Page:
1. I fell for CDG Avignon, hook line and sinker. There’s nothing to match it. It smells more like High Church Mass than High Church Mass. Sarah Jessica Parker used to use this layered with two other scents before she created Lovely. It was CDG Avignon, Bonne Belle Musk, and an Egyptian oil she bought from a street vendor. I can only guess at how incredible it must have smelled. CDG Avignon is definitely worth having in anyone’s collection.

    • Madeleine says:

      Hi iscentyouaday,

      I’ve also read about SJP and her layering this must have smelt amazing indeed! Glad you love Avignon too!

      Cheers,
      M

  2. FeralJasmine says:

    I don’t have any childhood scent-memories associated with incense, but have come to love it in fragrances. I love the incense notes in Lyric Woman and how they keep the rose from being too sweet. I plan to try other Amouages, since they seem very skilled with incense notes. I’m especially interested in Ubar. Can anyone tell me whether it’s as beautifully incensey as the others?

    • Madeleine says:

      Hi feraljasmine,

      Haven’t smelt Ubar in a while but from memory it’s not very incense-y. This and the other CDG incense fumes are well worth a try.

      Cheers,
      M

  3. Hiya Madeleine!
    Another beautiful post. I know you are crazy busy and times are tough for you right now but we love you so much and hope everything looks better soon.
    HUGGING YOU,
    Portia xx

  4. brie says:

    fantastic post Madeleine! I love incense and honestly often wear frankincense straight up!

  5. cookie queen says:

    Madeleine – I am ordering a sample of this as I type. Never heard of it. Thanks you for the fabulous tip. Great ….. my sample collection is growing. Hugs from across the oceans and continents. Bussis Val xxxxxxxx

    • Madeleine says:

      Hi cookie queen!

      Glad to be an enabler 😉 hope you love it! Please report back when you’ve tried it.

      Hugs,
      M

  6. Jordan River says:

    Ancient, mysterious and available in the 21st century. Interesting to read your non-religious response. There is more here than we understand. This ‘fume is a must-have in your Perfume Library as it echoes the original use of ‘thru smoke” “per fume”.

  7. poodle says:

    This was a blind buy for me based on all the reviews of it. I love, love, love it. I’m a big fan of incense so it’s perfect for me. I don’t know if anyone else likes it on me but I don’t care. I’d happily marinate myself in this if I could some days.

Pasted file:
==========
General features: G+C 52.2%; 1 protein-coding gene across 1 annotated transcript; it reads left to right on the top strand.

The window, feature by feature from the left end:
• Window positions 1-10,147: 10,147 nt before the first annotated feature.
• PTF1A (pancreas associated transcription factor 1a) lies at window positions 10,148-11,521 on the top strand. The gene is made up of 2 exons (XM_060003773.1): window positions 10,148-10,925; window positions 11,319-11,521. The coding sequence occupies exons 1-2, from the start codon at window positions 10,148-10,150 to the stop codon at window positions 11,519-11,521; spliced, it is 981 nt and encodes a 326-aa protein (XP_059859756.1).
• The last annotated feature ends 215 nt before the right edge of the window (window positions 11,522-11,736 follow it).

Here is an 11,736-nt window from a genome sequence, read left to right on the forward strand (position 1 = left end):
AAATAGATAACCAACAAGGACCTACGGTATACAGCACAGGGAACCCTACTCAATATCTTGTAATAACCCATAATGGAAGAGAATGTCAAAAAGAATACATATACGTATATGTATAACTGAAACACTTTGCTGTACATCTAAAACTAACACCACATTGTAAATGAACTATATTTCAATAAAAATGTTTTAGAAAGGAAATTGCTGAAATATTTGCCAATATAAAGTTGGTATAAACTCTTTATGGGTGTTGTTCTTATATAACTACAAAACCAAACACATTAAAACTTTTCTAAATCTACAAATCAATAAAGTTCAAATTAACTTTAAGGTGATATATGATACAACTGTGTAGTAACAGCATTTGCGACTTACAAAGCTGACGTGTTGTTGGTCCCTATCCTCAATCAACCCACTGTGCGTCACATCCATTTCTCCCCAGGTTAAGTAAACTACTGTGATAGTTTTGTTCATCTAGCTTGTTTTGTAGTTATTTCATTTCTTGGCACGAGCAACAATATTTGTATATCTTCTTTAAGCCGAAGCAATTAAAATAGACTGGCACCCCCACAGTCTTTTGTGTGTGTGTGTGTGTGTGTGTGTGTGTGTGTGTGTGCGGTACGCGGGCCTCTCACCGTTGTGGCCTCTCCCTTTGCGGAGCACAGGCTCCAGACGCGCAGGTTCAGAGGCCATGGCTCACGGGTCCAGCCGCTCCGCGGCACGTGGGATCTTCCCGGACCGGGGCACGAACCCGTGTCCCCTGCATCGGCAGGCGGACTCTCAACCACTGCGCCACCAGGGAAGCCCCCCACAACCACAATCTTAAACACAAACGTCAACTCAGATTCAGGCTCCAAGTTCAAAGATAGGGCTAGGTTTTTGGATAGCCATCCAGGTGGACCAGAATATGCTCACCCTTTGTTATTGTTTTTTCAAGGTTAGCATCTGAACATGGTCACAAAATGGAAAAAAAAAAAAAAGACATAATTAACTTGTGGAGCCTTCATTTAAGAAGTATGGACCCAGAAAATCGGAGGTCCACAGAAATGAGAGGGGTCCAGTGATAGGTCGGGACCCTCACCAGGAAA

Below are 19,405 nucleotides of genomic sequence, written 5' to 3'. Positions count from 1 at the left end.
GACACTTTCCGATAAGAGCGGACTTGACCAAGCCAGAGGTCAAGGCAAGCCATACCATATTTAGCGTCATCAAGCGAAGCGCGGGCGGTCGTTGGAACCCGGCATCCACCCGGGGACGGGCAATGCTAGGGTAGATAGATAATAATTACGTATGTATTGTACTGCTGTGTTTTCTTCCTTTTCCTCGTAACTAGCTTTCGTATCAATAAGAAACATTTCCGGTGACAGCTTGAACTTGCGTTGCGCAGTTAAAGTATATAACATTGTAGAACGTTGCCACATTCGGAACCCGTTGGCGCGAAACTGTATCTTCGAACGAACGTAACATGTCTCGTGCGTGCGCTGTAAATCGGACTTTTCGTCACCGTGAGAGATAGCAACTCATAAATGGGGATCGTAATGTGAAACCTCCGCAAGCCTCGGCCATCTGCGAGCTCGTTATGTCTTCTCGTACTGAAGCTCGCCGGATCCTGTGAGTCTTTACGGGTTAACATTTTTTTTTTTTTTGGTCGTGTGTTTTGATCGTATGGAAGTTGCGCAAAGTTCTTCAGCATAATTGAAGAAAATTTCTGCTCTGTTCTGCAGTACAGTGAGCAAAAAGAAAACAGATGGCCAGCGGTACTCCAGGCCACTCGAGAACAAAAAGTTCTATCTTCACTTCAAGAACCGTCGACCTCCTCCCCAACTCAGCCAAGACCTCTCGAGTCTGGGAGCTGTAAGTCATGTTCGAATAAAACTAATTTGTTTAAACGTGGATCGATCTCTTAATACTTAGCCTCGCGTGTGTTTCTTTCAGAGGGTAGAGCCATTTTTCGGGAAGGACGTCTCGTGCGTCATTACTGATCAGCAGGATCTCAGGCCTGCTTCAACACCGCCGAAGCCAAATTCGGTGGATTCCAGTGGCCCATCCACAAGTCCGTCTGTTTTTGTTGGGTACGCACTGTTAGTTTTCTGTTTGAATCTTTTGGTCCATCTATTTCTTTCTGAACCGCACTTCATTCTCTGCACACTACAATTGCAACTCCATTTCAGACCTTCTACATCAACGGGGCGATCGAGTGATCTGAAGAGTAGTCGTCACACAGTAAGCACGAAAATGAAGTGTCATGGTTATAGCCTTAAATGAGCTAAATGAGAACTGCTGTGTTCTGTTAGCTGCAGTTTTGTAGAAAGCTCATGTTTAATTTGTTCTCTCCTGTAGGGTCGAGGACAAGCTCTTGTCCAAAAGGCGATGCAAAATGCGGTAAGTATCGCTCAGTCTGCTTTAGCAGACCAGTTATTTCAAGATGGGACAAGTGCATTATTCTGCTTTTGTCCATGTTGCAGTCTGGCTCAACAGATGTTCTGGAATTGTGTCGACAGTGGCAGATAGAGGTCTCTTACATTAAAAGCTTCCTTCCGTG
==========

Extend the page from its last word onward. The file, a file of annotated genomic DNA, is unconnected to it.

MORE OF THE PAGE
8. Tara says:

    Incense fragrances were a revelation to me… prior to 2005 I had no idea such a thing existed, and Avignon was the first one I smelled. It was love at first sniff. I have a large collection of incense fragrances and frankincense is my all-time favorite single note.

    • Madeleine says:

      Hi Tara,

      I think we’ve had a similar experience. This was indeed a revelation. I would love to know what other incense fragrances you have -please share! I’d love to try more now.

      Cheers,
      M

      • Tara says:

        Oh, there are so many: Josef Statkus, all 5 of the CdG Incense series, Andy Tauer Incense Extreme, Micallef Shanaan, Heeley Cardinal, Annick Goutal Encens Flamboyant, biehl parfumkunstwerke MB03, Montale Full Incense, Parfum d’Empire Wazamba, By Kilian Incense Oud, L’Artisan Parfumeur Passage d’Enfer, Timbuktu and Dzongkha, Olivier Durbano Rock Crystal and Black Tourmaline, Serge Lutens L’Eau Froide, CdG Monocle Hinoki and Profumum Olibanum… the list goes on and on. That list should keep you busy for a while! 🙂

      • poodle says:

        Tara, thanks for sharing! You’ve given me a few new ones to try.

      • WOW!! I’m off to Surrender To Chance to try some too Tara.
        Portia xx

  9. Great Review M – Unfortunately, although interesting, I found this to be too cool and remote for my liking. I typically like my fragrances to be comforting and this just didn’t quite fit that ticket. But I could see how people love it.

  10. Dionne says:

    Incense isn’t part of my religious background either, but I also find Avignon contemplative and beautiful, plus I love the idea of how *ancient* this particular note is. I was initially drawn to incense frags because my skin chemistry does so well with all woodsy notes, and frankincense is such an important part of that category. I find myself reaching more for my Incense+ perfumes, but I’ll always have a decant of Avignon around because to my nose it is THE reference incense.

Leave a Reply

Your email address will not be published. Required fields are marked *